"We had a headmistress, Eugene Martindale. When you misbehave the boys got licks on their seat and the girls in their hand."

Mrs. Watson, who is slimly built, energetic and entertaining revealed her days back in school.

"In secondary school if you went late, talked in class or did not do homework you got six lashes. But I was a Grade A student," she said proudly.

As if reminiscent of a particular time, Watson added, "But I was sometimes late."

She told of the days when children were made to comb their hair in four plaits with red ribbon bows tied to the back; this played a crucial role and was an important part of discipline.

"There were no cornrows or fancy hair designs like the ones I see now," she said in a tone that displayed a hint of approval.

Watson remembers vividly her headmaster, Robert Harte, who was the Principal of the Enterprise High School.

She told of Mr. Harte’s outlandish peculiarity of requesting that students turn over to him any pen or pencil they might have found, a simple method of instilling honesty in students.

But the severest punishment that has been eternally etched in her memory was an incident where a child was expelled for having a book in his possession that did not belong to him.

"I felt very sorry for him because I don’t know if any other school would have accepted him."

She describes her school days as ‘good old days’ though, with scholarly friends in an extremely disciplined school environment.

When asked to compare the conventional disciplinary methods to that of modern times, Watson said that these days the punishment is too harsh.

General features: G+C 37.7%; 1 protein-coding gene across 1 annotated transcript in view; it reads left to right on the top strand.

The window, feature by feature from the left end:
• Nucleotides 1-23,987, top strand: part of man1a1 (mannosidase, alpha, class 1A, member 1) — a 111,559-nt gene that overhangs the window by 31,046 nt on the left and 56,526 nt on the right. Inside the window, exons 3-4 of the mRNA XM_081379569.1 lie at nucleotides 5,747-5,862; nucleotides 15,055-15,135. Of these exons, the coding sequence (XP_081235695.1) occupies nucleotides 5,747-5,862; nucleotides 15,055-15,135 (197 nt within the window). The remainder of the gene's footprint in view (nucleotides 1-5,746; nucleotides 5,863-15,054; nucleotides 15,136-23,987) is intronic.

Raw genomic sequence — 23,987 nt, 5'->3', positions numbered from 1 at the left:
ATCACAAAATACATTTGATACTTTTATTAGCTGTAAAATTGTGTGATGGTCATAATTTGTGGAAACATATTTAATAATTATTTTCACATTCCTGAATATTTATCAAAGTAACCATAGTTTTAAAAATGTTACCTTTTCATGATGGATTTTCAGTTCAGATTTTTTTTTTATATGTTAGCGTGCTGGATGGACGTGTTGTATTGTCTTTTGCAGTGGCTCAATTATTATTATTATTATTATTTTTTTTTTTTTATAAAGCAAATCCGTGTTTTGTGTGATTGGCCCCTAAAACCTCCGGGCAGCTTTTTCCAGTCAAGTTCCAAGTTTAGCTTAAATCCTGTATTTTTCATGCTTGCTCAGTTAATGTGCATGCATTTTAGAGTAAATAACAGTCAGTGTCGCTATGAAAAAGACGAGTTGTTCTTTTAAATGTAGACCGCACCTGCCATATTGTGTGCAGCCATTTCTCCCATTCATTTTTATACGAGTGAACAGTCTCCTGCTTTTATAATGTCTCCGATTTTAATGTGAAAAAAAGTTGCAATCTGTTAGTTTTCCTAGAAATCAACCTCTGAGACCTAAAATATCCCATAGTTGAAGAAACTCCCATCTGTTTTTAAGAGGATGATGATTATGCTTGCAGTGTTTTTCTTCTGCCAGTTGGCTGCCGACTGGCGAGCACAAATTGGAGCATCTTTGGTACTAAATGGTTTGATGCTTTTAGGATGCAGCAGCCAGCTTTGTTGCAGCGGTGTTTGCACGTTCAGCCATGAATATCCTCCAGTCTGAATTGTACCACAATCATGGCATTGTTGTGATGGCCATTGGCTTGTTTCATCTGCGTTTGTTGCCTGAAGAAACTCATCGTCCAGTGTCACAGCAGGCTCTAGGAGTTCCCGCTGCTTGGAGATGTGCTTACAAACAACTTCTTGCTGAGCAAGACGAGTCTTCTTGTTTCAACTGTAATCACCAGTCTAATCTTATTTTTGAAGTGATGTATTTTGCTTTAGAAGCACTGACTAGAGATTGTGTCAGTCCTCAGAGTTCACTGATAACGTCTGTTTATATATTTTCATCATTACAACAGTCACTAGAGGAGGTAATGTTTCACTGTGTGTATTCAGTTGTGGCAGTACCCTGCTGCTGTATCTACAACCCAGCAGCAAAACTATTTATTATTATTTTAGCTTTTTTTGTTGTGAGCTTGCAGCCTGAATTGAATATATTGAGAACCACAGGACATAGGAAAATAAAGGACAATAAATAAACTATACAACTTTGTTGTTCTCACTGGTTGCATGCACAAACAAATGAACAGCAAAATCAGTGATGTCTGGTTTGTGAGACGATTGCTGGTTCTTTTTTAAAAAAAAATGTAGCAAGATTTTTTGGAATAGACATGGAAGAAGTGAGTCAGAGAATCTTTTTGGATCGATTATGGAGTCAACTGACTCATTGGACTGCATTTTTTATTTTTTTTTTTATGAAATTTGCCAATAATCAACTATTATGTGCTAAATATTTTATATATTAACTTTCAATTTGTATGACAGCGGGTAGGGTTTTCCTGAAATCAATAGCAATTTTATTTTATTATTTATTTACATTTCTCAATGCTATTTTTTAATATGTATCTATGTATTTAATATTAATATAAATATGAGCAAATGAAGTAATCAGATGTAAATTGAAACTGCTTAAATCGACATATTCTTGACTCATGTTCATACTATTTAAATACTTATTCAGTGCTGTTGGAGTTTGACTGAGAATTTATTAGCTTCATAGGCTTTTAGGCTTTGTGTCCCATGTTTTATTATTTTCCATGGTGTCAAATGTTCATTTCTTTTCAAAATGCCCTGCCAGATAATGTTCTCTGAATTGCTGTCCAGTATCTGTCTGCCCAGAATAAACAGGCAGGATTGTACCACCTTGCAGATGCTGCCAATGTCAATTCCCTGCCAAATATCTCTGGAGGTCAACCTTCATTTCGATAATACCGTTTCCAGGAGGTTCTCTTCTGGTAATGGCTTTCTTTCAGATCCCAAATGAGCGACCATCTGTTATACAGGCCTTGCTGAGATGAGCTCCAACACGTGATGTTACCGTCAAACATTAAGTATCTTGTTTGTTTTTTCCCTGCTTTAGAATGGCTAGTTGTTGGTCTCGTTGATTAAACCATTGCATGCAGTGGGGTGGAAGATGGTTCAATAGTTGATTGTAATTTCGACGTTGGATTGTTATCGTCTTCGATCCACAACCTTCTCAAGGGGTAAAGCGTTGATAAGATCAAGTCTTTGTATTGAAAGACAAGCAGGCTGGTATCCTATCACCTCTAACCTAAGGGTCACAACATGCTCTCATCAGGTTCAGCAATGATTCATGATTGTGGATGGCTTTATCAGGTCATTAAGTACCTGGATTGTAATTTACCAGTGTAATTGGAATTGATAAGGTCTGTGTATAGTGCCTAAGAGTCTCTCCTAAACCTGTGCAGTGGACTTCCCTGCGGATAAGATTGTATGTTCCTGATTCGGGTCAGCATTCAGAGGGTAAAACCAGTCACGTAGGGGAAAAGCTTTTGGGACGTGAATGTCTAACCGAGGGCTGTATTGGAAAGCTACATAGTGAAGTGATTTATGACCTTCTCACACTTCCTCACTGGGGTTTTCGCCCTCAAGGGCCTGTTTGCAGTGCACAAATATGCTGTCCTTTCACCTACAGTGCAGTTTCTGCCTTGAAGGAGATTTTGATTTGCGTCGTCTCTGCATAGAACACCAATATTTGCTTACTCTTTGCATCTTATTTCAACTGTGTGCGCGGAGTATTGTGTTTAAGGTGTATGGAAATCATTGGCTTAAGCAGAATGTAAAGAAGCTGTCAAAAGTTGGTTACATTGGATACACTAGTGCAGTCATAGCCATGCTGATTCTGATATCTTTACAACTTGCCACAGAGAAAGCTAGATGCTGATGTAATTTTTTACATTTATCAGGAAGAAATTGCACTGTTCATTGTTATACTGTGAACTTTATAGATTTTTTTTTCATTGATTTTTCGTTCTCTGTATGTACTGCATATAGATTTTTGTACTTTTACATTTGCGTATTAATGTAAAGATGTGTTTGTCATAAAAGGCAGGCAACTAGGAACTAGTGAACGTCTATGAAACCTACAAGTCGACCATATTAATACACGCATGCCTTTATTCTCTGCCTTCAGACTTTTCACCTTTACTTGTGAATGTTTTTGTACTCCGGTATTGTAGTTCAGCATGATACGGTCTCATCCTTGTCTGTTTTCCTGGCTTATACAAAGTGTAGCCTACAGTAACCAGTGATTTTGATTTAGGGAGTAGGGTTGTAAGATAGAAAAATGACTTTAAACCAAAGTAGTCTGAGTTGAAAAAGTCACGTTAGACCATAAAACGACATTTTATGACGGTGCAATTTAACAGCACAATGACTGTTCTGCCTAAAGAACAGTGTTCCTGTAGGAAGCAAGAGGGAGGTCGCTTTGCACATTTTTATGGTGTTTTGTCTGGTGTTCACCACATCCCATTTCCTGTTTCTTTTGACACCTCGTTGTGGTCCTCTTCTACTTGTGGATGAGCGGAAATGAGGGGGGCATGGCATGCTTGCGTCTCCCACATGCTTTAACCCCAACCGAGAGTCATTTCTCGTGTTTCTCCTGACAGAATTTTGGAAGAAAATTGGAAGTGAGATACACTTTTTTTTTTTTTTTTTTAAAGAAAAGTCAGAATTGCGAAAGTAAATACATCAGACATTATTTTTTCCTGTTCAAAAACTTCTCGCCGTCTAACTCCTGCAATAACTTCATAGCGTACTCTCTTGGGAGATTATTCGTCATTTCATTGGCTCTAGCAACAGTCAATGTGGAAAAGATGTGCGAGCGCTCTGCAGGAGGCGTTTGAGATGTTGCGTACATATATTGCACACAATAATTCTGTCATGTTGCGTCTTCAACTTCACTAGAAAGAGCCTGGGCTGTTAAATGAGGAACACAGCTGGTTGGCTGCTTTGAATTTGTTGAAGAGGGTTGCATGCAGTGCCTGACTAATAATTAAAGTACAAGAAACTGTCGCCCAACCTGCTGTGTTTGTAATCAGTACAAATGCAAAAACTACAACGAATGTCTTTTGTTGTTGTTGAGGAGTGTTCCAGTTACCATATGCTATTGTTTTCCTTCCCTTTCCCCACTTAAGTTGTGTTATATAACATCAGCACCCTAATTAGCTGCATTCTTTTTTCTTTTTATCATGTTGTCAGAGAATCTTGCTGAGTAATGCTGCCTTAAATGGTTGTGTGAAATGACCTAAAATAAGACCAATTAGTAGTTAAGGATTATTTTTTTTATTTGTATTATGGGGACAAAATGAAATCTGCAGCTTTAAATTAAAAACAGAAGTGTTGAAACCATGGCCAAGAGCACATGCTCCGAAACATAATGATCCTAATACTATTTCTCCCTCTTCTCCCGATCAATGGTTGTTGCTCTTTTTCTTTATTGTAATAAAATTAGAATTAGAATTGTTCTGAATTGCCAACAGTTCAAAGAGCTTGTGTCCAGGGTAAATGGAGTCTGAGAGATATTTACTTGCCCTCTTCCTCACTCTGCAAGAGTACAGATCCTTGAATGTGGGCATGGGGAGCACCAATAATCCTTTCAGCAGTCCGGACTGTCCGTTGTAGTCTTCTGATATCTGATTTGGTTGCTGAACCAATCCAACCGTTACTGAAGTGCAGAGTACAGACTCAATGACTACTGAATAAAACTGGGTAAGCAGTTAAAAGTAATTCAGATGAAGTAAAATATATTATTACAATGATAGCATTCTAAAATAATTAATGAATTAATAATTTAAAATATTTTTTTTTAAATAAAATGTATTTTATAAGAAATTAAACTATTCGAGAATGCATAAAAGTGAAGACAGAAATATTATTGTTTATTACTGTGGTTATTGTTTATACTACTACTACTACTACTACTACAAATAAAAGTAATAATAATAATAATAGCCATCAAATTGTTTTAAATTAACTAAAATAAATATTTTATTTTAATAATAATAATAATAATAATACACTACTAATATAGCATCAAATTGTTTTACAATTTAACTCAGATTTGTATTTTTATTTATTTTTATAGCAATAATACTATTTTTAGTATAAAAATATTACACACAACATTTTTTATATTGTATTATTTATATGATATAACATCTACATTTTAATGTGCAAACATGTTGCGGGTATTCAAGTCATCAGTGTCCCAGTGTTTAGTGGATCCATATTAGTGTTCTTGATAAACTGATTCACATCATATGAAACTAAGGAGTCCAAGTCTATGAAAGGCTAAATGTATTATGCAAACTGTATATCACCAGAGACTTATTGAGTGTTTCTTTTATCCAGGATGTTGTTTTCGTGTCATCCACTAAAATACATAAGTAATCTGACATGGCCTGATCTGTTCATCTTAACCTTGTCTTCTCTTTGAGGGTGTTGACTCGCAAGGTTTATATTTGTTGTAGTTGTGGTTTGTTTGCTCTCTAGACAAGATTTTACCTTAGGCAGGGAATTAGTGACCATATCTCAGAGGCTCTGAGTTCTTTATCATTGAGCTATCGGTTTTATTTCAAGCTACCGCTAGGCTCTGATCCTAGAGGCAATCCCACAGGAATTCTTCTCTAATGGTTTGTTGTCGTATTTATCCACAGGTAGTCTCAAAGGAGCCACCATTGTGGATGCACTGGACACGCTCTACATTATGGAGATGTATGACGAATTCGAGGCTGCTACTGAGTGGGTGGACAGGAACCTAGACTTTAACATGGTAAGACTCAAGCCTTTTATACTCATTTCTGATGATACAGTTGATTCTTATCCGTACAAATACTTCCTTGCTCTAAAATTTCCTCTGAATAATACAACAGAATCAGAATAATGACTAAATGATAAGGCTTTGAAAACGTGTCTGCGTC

"You see back then, we were disciplined with a few lashes in the hand or on the buttocks, not beaten with a stick across the back and all over the body."

She decreed that teachers must go back to the ancient ways of disciplining children.

Mrs. Watson expressed concern that children now are allowed to absent themselves from school without a legitimate excuse or without carrying a note from parents.

Mrs. Watson commented that head teachers even visited homes in the event that the child was not to be believed.

"If you walked with a boy the headmaster announced that the boy would have to wear a tag saying that he was your brother or he would pay a visit to your parents to find out who the boy was."

That is just to show how particular the school system was long ago. Even now, there is a direct relationship between the suitable home environment and a child who performs creditably well at school.

However, parents now join with children to hurl abuses at teachers and lament about corporal punishment, resisting authority and disregarding school regulation.

Contradistinctively, these same parents who denounce the so-called 'uncivilised treatment' of their children in school are themselves instruments of brutality.

In the olden days those who were particularly repulsive were made to stand with their face to the corner or with their hands on the head.

At home the children were told to kneel on hand graters or with something weighty in hand.

Last week, Antigua voted to sustain the use of corporal punishment in schools after a move by UNICEF to abolish the disciplinary measure.

A representative of the Ministry of Education in Antigua had said that they were not willing to have such punishment abolished in the face of tyrannical behaviour exhibited by some students in schools.